ValveTrain Trenton Amp Review
ValveTrain has always had their heart in making affordable, American-built amps—often in the classic Fender blackface vein. Because—let’s face it—like a well-tailored black suit with narrow lapels, Fender’s blackface amp designs are timeless both for their own sonic signature and because the pure tones they generate can be used as a clean slate from which to shape tones for practically any application and style.
The 16-watt, 6V6-powered Trenton amp is ValveTrain’s newest entry in the popular under-20-watt pack. But it stands out from the pack with a strong musicality, as well as versatile and musical tones that go way beyond just delivering high saturation at low volumes.
Stylish and Stealthily Potent
While the earliest amps from Florida-based ValveTrain were typically function over form, the spiffy-looking Trenton combo is subtly stylish and will look great in any backline or studio—or living room, for that matter. It can be configured as a 1x12, 2x10, or head, but here we’re reviewing a 2x10 loaded with custom 25-watt Weber 10" speakers. The Trenton’s relatively spare control set—which looks a little like a Fender tweed control panel flipped over and moved to the front panel—has “chicken head” knobs for volume, treble, middle, and bass, in addition to a raw switch that effectively bypasses the EQ.
From Clear to Crazy Horse
My first test with the Trenton was at a band practice. Because reverb and tremolo are a big part of my personal sound and the Trenton has neither, I used it in combination with my trusty blackface Twin Reverb, a ’65 Jazzmaster, and an A/B Box. I was impressed with both the clarity and thickness of the amp, and though it’s obviously less powerful than the Twin, it filled the rehearsal room with huge chunks of additional clarity without any harshness whatsoever.
The EQ section made significant adjustments easy, with a minimum of fuss, and the controls have a very wide and effective sweep. Experiments with the raw switch transformed the amp into a roaring tweed Fender Deluxe, but with a barking quality that hinted at AC30 territory—a very cool tonal convergence! Even with the Trenton’s volume at 10, the amp stayed relatively clean—remarkably so, given the wattage—with a subtle but very nice tube compression. Single-coil pickups were a great match for the amp—retaining clarity of tone without inducing any fizziness. Even so, notes and chords packed such a gut-punching wallop at higher volumes that, at times, the Trenton evoked the sensation of playing through a ’60s Marshall combo. I was also struck by how dynamically the amp responded to volume adjustments at the guitar, and the two 10" Webers highlighted that with their tight, clear bass response.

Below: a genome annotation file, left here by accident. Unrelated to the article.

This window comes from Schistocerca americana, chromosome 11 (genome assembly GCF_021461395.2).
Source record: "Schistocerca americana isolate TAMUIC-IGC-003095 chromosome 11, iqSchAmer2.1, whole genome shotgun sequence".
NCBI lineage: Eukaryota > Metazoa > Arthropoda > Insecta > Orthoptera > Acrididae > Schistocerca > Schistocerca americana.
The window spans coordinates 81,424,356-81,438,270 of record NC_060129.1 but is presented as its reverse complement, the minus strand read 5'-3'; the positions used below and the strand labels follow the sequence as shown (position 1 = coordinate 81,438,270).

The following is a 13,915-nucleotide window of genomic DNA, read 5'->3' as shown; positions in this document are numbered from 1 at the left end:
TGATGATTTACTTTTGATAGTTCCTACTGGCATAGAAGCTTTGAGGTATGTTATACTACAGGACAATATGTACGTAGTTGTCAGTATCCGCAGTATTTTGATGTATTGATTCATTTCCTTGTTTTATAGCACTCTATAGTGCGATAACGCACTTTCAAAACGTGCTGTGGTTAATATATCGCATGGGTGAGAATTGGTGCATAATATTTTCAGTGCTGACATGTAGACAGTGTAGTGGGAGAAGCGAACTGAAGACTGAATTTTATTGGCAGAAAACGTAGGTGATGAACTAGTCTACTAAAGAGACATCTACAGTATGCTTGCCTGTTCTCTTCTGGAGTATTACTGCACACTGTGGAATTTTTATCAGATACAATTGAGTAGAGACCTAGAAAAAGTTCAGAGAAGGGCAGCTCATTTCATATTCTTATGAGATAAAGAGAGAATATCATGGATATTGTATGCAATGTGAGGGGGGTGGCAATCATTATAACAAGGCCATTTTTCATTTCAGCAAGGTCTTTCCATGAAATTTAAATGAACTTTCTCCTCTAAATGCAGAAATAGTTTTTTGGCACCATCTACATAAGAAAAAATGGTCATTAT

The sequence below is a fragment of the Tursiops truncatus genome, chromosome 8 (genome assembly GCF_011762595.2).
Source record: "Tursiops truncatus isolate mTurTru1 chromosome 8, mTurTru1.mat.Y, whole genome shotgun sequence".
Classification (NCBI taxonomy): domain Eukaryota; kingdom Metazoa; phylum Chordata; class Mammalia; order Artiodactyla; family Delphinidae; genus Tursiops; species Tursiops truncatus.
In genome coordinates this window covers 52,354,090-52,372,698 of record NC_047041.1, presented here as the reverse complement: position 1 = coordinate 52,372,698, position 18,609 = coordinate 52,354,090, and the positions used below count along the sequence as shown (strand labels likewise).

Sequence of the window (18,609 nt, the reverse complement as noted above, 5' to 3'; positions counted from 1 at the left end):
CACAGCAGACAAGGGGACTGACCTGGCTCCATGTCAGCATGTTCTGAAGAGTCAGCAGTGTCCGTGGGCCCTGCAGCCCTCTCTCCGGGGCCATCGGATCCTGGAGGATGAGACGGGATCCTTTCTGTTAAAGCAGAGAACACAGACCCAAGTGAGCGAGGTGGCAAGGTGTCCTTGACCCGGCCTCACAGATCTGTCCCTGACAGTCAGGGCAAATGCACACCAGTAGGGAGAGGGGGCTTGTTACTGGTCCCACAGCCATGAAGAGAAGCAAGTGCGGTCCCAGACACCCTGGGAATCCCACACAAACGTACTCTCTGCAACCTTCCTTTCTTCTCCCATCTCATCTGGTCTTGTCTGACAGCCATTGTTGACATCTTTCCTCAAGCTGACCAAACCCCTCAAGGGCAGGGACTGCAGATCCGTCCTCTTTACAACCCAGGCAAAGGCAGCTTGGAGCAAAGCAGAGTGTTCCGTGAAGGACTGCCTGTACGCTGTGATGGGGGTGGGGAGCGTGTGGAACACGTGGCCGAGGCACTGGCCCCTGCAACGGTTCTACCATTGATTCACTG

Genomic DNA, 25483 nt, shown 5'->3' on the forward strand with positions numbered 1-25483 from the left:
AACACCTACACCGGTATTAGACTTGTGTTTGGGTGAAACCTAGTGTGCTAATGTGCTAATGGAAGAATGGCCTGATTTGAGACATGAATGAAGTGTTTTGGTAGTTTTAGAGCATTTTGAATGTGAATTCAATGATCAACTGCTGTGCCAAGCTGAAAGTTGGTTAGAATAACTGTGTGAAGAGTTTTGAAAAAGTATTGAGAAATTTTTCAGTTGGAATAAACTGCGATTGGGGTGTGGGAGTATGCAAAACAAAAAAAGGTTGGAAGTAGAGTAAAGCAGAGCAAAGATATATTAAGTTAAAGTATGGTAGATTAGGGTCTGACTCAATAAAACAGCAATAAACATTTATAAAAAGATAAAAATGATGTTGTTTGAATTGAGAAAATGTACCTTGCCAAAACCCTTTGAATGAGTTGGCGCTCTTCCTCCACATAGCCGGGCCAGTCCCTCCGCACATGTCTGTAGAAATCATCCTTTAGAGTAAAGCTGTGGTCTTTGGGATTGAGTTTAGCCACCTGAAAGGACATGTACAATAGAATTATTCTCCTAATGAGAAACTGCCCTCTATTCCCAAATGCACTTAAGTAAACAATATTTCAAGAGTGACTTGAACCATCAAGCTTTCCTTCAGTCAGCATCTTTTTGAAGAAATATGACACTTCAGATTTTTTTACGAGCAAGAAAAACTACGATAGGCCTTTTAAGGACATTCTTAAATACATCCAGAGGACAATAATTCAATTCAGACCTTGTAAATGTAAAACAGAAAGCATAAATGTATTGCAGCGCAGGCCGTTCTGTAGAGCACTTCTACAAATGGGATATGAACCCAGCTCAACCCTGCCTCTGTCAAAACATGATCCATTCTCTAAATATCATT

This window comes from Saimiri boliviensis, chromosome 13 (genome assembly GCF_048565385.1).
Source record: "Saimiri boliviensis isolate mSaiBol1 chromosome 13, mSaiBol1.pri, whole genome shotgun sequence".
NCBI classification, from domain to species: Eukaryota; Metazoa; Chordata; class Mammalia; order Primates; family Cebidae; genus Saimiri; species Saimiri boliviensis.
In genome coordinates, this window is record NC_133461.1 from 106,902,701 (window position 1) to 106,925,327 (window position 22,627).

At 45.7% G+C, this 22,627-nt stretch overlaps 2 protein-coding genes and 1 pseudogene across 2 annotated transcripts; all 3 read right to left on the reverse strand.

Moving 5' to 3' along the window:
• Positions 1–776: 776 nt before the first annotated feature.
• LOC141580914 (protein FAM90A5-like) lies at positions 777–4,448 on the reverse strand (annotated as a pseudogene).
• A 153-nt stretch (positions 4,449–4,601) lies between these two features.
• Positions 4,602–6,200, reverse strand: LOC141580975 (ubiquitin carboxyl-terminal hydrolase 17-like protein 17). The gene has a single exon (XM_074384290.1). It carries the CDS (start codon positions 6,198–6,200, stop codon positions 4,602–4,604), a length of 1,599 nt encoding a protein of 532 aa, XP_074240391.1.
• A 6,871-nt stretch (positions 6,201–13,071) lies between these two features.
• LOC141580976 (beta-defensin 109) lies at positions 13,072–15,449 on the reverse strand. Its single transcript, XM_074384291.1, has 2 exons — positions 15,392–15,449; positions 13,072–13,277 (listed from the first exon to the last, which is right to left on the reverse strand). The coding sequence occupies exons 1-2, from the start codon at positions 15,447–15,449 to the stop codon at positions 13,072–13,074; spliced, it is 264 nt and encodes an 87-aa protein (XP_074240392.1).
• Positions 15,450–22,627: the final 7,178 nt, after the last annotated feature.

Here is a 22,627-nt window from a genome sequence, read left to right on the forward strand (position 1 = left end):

Predictably, humbuckers changed the character of the Trenton significantly. A ’65 Gibson SG Custom drove the amp harder, and it got very raunchy past five on the amp’s volume control. And when I flipped on the raw switch, the ValveTrain bounded for Neil Young’s Crazy Horse territory—heavy with saturation and a creamy but very musical fuzz. At lower volumes, the Trenton-and-Gibson combination yielded a warm tone that would work well for jazz, with plenty of volume to ride over a drummer with a light touch.
Testing the 6-watt mode, I was immediately impressed with its clarity. Given my preference for high headroom and clarity, I’m typically pretty unimpressed with the lower-wattage sounds from amps that allow you to decrease power. Of course, many players enjoy the capacity for low-wattage saturation that this type of feature usually affords, because it can be great for recording or apartment playing. But the Trenton’s low-wattage mode is also great if you prefer starting with a clean slate and getting your saturation with a pedal. Single-coils take on their own charm at the lower wattage setting, too. When I plugged the Jazzmaster back in and started playing my favorite Steve Cropper licks, the compression had a sound and vibe just like the Tweed Harvard tones Crop’ cooked up on countless Stax Records classics.
If the Trenton had reverb and tremolo, it would be in the running for the most complete modern, low-wattage class A/B amp out there. As it is, however the Trenton is still among the best-sounding amps you’ll find in this class. And if you favor high headroom above saturation at low output, the Trenton is a very attractive alternative. And at around 1,400 bucks, the handwired Trenton is one of the more competitively priced amps you’ll find in this crowded corner of the amplifier market.